Your Own Personal Trainer

Back in the day, there were no personal trainers. If you needed to learn how to exercise, you got a subscription to one of a few well-known "muscle magazines" and read several issues from cover to cover. Then you joined a "Y" and began to discreetly observe what was going in the weight room, trying to match up what you had read in the magazine with what you were seeing in the gym. Eventually, you put together a series of exercises, sets, and reps that worked for you. Back then, any strength training program you developed would be strictly based on a seat-of-the-pants approach. You learned by trial and error.

Today there is a vast body of scientific literature focused on the various benefits of numerous forms and types of exercise.1 However, scientific studies are not good at evaluating the how-to's of getting fit. Fortunately many informal resources are available, all intended to point you in the right direction. But not all of these resources are accurate or trustworthy, and the challenge is to identify a set of basic principles that will be applicable to your specific situation.

Firstly, before getting started you need to make sure that it's OK to actually get started. Let your doctor (your family chiropractor, family physician, or internist) know what you're planning to do and have her tell you what you need to watch out for, if anything. Next, you need to make a commitment. Consistency is the key to deriving lasting value from exercise. Additionally, irregular exercise sessions will often lead to injury. If you're serious about getting fit, then make a commitment to yourself to participate in a 12-week program. At the end of 12 weeks, you'll evaluate how you feel, what you've accomplished, and whether you want to keep going.

In terms of strength training (that is, weight lifting), three sessions per week is ideal. By doing "split routines" you can exercise all the major muscle groups each week. On one day you'll do exercises for the chest and back. Another day you'll do exercises for the legs. On the third day you'll focus on the shoulders, biceps, and triceps. This set of split routines will produce optimal results for many people.

Importantly, you'll be doing chest and triceps (and back and biceps) on different days, thus avoiding the potential for overwork and injury. But you may find that an alternate set of split routines works best for you. The key is to start slowly and build up strength gradually. Once you have some experience and an improved level of fitness, you may branch out and vary your basic routine, experimenting and seeing what works best for you. In terms of sets and repetitions (reps), three sets per exercise and eight to 12 repetitions per set represent the classical, tried and true method of getting fit and making gradual strength gains over time. For any strength training exercise, start with a weight at which you can do eight repetitions comfortably. This should be neither too easy, nor too difficult. Of course, it's far better to err on the side of caution. You never want to do too much too soon.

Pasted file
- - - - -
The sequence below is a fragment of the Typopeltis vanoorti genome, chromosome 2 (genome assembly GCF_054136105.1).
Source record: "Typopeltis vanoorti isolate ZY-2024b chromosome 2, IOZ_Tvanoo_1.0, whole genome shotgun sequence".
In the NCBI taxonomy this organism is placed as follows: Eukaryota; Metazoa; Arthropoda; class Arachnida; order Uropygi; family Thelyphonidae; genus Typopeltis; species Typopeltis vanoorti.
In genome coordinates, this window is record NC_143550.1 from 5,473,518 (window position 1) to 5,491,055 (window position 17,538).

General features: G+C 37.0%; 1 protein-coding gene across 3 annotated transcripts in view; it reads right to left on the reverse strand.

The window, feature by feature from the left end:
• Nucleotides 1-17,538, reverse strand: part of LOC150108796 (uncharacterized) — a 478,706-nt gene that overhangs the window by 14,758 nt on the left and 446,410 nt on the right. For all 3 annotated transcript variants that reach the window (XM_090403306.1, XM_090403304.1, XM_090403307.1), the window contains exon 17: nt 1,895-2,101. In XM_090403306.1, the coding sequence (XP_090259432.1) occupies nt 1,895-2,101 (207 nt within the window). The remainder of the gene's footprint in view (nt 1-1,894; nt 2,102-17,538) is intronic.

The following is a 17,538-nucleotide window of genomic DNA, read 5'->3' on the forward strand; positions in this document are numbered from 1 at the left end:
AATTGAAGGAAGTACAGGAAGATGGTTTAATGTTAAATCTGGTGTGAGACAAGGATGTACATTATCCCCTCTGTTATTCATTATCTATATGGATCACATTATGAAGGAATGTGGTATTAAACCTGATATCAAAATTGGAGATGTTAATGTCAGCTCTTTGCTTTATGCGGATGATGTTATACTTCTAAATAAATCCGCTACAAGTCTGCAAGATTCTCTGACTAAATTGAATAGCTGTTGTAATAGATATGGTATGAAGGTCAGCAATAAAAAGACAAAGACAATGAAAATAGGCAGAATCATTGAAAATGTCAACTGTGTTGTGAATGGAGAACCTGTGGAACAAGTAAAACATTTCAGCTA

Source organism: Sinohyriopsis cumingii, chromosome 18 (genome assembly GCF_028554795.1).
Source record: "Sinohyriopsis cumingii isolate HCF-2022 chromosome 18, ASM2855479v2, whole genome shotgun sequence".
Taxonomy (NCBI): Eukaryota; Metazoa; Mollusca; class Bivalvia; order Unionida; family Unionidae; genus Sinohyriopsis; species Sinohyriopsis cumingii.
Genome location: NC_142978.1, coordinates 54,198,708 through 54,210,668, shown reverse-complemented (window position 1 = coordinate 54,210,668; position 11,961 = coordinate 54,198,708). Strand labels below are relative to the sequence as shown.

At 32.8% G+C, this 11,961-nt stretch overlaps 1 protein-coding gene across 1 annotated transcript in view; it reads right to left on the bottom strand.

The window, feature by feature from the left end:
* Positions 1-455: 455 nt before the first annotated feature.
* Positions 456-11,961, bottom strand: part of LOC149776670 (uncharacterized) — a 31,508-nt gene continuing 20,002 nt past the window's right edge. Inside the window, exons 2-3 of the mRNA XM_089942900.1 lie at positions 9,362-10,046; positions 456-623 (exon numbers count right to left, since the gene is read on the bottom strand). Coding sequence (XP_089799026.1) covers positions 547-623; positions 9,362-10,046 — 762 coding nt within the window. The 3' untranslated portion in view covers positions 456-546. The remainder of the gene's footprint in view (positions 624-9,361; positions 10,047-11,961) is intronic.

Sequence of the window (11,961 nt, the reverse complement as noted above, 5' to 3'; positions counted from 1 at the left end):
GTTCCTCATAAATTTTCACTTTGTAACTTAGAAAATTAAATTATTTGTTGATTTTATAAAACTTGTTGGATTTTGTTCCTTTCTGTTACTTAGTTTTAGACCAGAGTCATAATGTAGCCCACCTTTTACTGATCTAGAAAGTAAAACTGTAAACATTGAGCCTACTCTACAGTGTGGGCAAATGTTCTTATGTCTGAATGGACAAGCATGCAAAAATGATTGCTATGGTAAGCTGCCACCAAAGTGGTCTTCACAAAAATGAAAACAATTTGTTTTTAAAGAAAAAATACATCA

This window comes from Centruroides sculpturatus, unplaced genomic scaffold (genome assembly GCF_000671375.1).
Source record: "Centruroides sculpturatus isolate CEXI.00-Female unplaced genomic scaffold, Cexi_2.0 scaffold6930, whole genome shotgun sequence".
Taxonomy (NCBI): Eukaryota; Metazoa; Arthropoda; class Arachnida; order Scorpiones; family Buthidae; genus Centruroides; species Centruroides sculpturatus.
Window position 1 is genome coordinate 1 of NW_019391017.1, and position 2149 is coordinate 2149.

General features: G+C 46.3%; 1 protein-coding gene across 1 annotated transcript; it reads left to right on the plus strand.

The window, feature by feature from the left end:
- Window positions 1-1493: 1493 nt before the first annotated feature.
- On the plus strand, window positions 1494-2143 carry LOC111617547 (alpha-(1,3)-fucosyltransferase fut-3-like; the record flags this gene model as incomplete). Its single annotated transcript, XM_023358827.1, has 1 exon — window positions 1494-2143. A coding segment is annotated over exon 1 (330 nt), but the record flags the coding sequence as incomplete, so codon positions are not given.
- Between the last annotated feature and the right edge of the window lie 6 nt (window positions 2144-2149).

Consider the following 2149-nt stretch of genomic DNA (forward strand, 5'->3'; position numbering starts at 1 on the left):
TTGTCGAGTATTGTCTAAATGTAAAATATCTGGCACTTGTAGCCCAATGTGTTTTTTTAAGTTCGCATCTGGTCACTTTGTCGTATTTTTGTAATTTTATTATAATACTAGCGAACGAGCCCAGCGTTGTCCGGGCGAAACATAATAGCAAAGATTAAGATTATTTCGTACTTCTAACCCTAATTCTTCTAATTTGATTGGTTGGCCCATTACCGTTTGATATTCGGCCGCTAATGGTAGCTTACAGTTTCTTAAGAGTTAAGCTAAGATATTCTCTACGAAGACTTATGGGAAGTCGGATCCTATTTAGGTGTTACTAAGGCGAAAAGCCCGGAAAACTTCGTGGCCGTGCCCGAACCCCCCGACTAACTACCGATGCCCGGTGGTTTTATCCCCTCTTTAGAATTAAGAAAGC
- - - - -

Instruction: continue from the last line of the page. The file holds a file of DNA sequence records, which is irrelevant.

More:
As you go along in your fitness program, you'll add core exercise routines2 and aerobics exercise such as walking, swimming, biking, and running. If you work out slowly and gradually and maintain consistency, you'll have a great deal of fun and gain substantially improved levels of health and well-being.3

1Storer TW, et al: Effect of supervised, periodized exercise training vs. self-directed training on lean body mass and other fitness variables in health club members. J Strength Cond Res 28(7):1995-2006, 2014
2Kahle N, Tevald MA: Core muscle strengthening's improvement of balance performance in community-dwelling older adults: a pilot study. J Aging Phys Act 22(1):65-73, 2014
3Huffman KM, et al: Metabolite signatures of exercise training in human skeletal muscle relate to mitochondrial remodelling and cardiometabolic fitness. Diabetologia 2014 Aug 5. [Epub ahead of print]

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Our Regular Schedule (please see the page titled "Office Hours" for information regarding vacation periods

Monday:

10:00 am-1:00 pm

3:30 pm-7:00 pm

Tuesday:

10:00 am-1:00 pm

3:30 pm-7:00 pm

Wednesday:

10:00 am-1:00 pm

3:30 pm-7:00 pm

Thursday:

3:30 pm-7:00 pm

Friday:

10:00 am-1:00 pm

Saturday:

By Appointment

Closed

Sunday:

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Testimonials

Reviews By Our Satisfied Patients

  • "I've known Scott for many, many, years but you don't do biz with folks you know so I asked him for a referral to a ENT because I was suffering from vertigo for a few years and it was driving me nuts. He said, "Just come here and let's see what's up." He wanted to run x-rays first so he asked if I was pregnant. I said I wasn't but that we've been trying for about a year. He said that he wouldn't be surprised if I got pregnant after a few adjustments. Well, he was right on all counts! My vertigo was gone after about a visit or two and I was pregnant within the month! ... he's been helping with my pregnancy woes and pains and no reoccurrence of vertigo!"
    Sharon R. - Hauppauge, NY
  • "Everyone at Smithtown Wellness goes out of their way to create a positive environment that is conducive to good health. Dr. Scott is very knowledgable and is always willing to share that information with others. We began seeing Dr. Scott while my partner was pregnant with our second daughter. His expertise facilitated a beautiful home birth by ensuring proper alignment of the pelvis. Our newborn had her first adjustment at just 10 days old!! Smithtown Wellness is more than a business, its a family of people that really care."
    Justin M. - Mt. Sinai, NY